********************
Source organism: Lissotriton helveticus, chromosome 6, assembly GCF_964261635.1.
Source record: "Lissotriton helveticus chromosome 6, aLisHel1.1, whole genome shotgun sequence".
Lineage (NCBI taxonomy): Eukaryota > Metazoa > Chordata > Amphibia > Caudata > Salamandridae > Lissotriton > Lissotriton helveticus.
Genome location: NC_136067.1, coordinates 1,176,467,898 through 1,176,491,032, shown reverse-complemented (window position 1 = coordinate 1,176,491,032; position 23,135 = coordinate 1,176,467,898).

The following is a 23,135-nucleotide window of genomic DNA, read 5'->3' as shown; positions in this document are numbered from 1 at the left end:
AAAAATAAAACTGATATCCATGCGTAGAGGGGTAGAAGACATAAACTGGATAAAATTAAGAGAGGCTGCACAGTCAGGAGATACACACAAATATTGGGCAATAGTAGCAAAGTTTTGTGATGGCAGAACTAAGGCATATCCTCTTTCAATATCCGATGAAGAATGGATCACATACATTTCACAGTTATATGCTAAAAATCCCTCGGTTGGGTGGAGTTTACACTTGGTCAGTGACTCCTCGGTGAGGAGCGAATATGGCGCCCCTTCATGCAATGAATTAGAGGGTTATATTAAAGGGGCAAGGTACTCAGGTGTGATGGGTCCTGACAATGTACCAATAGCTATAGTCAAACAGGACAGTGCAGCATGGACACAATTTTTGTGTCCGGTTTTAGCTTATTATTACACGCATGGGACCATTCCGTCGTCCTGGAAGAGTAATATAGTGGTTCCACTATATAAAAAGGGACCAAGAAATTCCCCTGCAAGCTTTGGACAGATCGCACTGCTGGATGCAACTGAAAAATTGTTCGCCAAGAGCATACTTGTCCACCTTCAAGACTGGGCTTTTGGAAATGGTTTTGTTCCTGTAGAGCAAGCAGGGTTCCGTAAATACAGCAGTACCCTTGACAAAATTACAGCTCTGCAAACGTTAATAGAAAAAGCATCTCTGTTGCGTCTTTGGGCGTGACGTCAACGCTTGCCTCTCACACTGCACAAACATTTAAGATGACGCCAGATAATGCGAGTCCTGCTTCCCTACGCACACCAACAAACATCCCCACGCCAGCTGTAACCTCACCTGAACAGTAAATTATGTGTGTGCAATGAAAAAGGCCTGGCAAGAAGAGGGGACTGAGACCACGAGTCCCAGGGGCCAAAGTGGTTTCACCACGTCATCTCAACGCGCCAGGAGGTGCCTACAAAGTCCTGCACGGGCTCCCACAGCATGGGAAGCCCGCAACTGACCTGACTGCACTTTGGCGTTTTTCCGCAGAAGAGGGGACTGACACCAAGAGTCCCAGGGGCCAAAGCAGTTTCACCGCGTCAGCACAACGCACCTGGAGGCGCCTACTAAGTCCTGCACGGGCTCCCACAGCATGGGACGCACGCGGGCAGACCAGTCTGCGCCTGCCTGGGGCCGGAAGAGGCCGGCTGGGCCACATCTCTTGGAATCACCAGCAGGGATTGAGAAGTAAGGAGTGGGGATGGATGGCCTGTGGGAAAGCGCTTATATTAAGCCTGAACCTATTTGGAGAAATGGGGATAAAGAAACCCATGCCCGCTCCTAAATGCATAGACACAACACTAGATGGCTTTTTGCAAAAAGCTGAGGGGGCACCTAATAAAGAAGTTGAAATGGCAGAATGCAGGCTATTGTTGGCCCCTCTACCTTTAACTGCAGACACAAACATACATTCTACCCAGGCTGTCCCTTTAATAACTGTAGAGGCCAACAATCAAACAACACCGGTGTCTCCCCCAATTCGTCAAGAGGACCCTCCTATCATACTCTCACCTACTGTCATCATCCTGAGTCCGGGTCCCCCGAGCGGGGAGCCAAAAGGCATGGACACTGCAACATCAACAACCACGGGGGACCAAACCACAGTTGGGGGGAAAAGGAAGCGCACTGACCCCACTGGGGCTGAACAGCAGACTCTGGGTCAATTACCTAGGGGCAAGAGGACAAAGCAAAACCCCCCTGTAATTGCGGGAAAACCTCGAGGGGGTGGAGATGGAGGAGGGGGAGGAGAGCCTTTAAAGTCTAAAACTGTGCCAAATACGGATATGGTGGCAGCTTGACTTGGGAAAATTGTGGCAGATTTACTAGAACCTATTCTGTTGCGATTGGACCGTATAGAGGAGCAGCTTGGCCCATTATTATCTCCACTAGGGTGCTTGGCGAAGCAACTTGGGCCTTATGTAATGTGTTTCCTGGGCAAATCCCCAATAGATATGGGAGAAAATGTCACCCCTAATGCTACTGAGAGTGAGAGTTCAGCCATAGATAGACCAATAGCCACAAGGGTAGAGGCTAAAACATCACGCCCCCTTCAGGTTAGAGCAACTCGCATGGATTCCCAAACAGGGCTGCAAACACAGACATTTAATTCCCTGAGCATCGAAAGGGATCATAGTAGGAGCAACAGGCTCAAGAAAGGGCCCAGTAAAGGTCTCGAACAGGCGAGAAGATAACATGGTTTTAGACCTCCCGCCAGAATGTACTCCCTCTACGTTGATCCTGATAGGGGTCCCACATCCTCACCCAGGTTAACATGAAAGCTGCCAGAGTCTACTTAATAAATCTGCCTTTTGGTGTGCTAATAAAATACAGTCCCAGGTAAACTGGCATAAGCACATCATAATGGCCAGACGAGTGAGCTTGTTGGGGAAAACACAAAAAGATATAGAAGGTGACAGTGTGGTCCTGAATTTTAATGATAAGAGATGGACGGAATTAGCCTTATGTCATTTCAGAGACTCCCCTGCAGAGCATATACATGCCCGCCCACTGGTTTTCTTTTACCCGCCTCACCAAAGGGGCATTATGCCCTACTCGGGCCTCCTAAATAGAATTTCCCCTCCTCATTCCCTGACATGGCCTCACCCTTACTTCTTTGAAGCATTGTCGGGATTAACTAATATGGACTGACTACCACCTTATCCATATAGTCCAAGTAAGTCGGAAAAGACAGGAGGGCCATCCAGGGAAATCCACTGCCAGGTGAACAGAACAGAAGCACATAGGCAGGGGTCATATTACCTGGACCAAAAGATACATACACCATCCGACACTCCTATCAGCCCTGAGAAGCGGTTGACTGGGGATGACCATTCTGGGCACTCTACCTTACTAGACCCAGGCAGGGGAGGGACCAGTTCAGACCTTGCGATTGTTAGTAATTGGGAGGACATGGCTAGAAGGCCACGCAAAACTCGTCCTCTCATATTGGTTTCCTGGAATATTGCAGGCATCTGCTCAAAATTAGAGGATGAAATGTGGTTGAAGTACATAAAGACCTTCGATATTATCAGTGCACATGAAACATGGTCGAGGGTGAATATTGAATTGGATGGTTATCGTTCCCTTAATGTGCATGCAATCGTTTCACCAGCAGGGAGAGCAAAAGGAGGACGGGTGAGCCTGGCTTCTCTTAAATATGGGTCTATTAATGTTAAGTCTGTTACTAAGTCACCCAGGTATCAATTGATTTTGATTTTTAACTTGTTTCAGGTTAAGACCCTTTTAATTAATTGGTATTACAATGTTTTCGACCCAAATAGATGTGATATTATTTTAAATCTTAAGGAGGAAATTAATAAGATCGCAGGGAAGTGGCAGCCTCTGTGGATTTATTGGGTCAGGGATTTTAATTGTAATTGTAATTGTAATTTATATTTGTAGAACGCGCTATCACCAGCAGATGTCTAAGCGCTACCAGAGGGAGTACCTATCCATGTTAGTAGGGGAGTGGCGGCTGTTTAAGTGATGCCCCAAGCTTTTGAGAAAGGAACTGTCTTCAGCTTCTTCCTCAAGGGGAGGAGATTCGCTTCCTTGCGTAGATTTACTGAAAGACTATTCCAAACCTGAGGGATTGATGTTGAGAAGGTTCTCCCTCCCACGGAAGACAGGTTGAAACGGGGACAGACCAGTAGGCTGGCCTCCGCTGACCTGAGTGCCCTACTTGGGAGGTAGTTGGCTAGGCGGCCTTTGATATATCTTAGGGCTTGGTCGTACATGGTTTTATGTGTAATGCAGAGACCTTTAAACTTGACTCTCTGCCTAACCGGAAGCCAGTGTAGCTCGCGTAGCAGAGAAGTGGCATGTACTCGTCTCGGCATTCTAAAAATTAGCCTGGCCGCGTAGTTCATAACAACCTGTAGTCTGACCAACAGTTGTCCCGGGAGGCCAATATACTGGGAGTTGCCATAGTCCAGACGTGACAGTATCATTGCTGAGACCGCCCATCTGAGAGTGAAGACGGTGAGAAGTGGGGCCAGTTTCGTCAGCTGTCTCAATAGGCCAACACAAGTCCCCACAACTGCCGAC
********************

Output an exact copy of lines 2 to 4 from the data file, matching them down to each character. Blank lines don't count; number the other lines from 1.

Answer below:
Source record: "Lissotriton helveticus chromosome 6, aLisHel1.1, whole genome shotgun sequence".
Lineage (NCBI taxonomy): Eukaryota > Metazoa > Chordata > Amphibia > Caudata > Salamandridae > Lissotriton > Lissotriton helveticus.
Genome location: NC_136067.1, coordinates 1,176,467,898 through 1,176,491,032, shown reverse-complemented (window position 1 = coordinate 1,176,491,032; position 23,135 = coordinate 1,176,467,898).